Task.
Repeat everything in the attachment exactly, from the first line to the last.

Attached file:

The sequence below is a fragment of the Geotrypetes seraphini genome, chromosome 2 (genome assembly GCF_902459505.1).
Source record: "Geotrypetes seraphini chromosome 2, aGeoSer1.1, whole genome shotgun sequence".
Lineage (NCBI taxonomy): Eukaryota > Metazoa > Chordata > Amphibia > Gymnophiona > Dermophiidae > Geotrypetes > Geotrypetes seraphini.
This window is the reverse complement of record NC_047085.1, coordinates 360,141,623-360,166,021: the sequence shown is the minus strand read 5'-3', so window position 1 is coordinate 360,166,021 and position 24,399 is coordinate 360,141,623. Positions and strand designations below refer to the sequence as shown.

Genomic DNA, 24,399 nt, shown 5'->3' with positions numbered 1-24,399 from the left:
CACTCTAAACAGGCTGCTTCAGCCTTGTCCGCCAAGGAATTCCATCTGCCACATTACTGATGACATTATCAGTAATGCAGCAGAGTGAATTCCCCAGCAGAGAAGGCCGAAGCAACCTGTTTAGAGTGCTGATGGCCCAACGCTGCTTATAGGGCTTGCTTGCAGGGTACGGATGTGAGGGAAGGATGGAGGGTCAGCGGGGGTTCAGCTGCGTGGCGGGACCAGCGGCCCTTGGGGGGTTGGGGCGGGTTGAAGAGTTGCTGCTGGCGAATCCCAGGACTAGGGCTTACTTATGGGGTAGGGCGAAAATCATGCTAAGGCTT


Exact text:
The sequence below is a fragment of the Geotrypetes seraphini genome, chromosome 2 (genome assembly GCF_902459505.1).
Source record: "Geotrypetes seraphini chromosome 2, aGeoSer1.1, whole genome shotgun sequence".
Lineage (NCBI taxonomy): Eukaryota > Metazoa > Chordata > Amphibia > Gymnophiona > Dermophiidae > Geotrypetes > Geotrypetes seraphini.
This window is the reverse complement of record NC_047085.1, coordinates 360,141,623-360,166,021: the sequence shown is the minus strand read 5'-3', so window position 1 is coordinate 360,166,021 and position 24,399 is coordinate 360,141,623. Positions and strand designations below refer to the sequence as shown.

Genomic DNA, 24,399 nt, shown 5'->3' with positions numbered 1-24,399 from the left:
CACTCTAAACAGGCTGCTTCAGCCTTGTCCGCCAAGGAATTCCATCTGCCACATTACTGATGACATTATCAGTAATGCAGCAGAGTGAATTCCCCAGCAGAGAAGGCCGAAGCAACCTGTTTAGAGTGCTGATGGCCCAACGCTGCTTATAGGGCTTGCTTGCAGGGTACGGATGTGAGGGAAGGATGGAGGGTCAGCGGGGGTTCAGCTGCGTGGCGGGACCAGCGGCCCTTGGGGGGTTGGGGCGGGTTGAAGAGTTGCTGCTGGCGAATCCCAGGACTAGGGCTTACTTATGGGGTAGGGCGAAAATCATGCTAAGGCTT